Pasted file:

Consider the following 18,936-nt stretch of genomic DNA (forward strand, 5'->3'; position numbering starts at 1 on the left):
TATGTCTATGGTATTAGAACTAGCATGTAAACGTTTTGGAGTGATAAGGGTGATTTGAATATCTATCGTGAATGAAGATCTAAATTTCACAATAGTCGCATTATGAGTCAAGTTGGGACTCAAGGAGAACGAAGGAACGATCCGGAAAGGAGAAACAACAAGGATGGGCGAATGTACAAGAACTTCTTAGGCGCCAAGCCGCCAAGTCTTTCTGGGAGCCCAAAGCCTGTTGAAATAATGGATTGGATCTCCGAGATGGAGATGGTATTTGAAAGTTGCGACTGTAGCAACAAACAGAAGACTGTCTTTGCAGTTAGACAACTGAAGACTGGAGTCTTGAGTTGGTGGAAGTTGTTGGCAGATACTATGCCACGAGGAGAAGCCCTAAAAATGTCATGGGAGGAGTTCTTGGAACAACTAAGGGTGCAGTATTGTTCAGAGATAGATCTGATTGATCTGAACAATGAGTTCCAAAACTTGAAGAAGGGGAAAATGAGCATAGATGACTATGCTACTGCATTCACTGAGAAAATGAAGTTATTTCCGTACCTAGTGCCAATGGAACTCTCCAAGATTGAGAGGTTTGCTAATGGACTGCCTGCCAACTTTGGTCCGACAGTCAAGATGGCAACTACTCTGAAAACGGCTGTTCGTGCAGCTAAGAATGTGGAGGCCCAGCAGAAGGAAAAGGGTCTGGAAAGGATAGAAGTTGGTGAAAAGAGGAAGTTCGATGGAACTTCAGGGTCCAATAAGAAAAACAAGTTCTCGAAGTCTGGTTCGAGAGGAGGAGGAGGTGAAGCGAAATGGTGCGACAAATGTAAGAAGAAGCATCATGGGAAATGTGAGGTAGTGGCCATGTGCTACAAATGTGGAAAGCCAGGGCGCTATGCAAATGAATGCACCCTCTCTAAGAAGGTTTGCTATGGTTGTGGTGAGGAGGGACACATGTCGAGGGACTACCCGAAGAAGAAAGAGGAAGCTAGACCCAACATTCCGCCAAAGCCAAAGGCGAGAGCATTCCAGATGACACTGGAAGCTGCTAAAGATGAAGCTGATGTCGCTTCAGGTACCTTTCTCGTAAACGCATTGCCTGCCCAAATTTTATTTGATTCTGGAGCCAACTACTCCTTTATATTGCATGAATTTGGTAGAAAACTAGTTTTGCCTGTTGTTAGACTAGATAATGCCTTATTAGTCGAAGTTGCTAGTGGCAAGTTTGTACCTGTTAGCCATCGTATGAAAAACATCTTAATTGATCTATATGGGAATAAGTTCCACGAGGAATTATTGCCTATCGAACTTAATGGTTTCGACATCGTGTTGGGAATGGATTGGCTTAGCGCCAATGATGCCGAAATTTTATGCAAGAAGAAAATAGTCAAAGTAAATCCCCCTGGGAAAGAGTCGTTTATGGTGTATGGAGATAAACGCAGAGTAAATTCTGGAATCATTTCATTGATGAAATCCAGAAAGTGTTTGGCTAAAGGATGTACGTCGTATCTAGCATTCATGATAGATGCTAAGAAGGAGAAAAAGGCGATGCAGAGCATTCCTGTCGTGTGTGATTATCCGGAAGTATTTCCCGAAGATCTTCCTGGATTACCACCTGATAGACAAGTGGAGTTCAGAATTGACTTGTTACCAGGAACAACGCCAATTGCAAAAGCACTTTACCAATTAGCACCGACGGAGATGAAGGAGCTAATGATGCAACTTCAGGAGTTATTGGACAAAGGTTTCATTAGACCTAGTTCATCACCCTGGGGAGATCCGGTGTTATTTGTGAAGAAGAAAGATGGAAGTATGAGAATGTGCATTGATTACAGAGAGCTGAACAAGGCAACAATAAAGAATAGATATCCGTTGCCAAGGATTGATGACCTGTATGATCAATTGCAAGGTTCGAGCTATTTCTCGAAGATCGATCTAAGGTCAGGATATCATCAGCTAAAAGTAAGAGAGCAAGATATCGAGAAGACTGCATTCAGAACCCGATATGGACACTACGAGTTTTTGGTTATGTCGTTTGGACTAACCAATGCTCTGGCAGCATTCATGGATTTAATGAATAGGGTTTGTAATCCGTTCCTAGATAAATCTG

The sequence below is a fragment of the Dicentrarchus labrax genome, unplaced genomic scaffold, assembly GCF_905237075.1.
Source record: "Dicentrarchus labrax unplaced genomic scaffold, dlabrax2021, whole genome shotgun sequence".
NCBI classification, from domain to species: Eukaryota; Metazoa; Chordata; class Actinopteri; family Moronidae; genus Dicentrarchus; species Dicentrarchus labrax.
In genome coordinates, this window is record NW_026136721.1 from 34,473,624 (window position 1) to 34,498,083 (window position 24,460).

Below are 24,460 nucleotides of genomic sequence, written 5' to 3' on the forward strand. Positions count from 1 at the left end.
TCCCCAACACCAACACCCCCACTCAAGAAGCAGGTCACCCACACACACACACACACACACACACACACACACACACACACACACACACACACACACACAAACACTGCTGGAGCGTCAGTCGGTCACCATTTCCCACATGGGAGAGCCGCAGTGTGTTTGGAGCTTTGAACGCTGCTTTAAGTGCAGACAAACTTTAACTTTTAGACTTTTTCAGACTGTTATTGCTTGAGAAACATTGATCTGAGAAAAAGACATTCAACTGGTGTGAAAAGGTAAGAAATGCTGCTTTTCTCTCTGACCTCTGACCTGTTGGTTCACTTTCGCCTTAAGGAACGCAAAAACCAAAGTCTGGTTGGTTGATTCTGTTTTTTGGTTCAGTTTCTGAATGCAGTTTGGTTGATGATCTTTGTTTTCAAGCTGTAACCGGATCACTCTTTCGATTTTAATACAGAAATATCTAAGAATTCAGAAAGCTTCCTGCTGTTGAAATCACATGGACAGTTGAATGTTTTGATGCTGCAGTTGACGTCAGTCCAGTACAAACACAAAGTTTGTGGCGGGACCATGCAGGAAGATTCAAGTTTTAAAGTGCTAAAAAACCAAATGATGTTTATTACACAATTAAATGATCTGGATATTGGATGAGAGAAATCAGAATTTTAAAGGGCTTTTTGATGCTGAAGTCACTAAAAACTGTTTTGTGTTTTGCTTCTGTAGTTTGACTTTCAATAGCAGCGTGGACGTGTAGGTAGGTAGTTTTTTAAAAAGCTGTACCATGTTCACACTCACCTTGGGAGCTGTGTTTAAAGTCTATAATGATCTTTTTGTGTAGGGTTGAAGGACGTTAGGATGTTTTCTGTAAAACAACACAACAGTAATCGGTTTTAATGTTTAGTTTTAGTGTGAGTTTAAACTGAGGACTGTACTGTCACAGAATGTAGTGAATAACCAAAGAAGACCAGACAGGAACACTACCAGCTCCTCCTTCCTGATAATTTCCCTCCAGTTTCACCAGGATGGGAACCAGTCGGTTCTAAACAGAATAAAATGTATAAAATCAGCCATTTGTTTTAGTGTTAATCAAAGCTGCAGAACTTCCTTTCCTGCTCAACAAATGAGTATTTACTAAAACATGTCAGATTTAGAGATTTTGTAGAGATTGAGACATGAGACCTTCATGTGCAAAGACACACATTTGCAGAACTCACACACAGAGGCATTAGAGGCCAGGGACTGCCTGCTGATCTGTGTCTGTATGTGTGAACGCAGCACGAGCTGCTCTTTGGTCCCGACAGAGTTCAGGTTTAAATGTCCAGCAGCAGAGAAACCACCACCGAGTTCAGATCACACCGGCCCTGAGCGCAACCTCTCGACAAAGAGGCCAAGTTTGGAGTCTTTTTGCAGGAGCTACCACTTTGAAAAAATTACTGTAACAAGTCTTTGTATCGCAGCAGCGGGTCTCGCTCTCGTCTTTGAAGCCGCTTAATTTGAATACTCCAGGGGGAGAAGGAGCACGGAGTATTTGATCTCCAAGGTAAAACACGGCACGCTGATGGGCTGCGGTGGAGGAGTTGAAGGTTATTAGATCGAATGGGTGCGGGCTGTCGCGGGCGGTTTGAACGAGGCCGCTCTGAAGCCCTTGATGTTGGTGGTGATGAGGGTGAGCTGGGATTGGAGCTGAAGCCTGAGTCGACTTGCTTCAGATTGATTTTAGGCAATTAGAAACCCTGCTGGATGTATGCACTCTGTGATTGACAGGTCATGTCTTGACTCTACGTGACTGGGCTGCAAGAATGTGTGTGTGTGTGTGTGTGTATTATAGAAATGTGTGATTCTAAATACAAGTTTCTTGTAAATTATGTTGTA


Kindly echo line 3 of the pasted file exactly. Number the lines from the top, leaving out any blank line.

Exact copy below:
The sequence below is a fragment of the Dicentrarchus labrax genome, unplaced genomic scaffold, assembly GCF_905237075.1.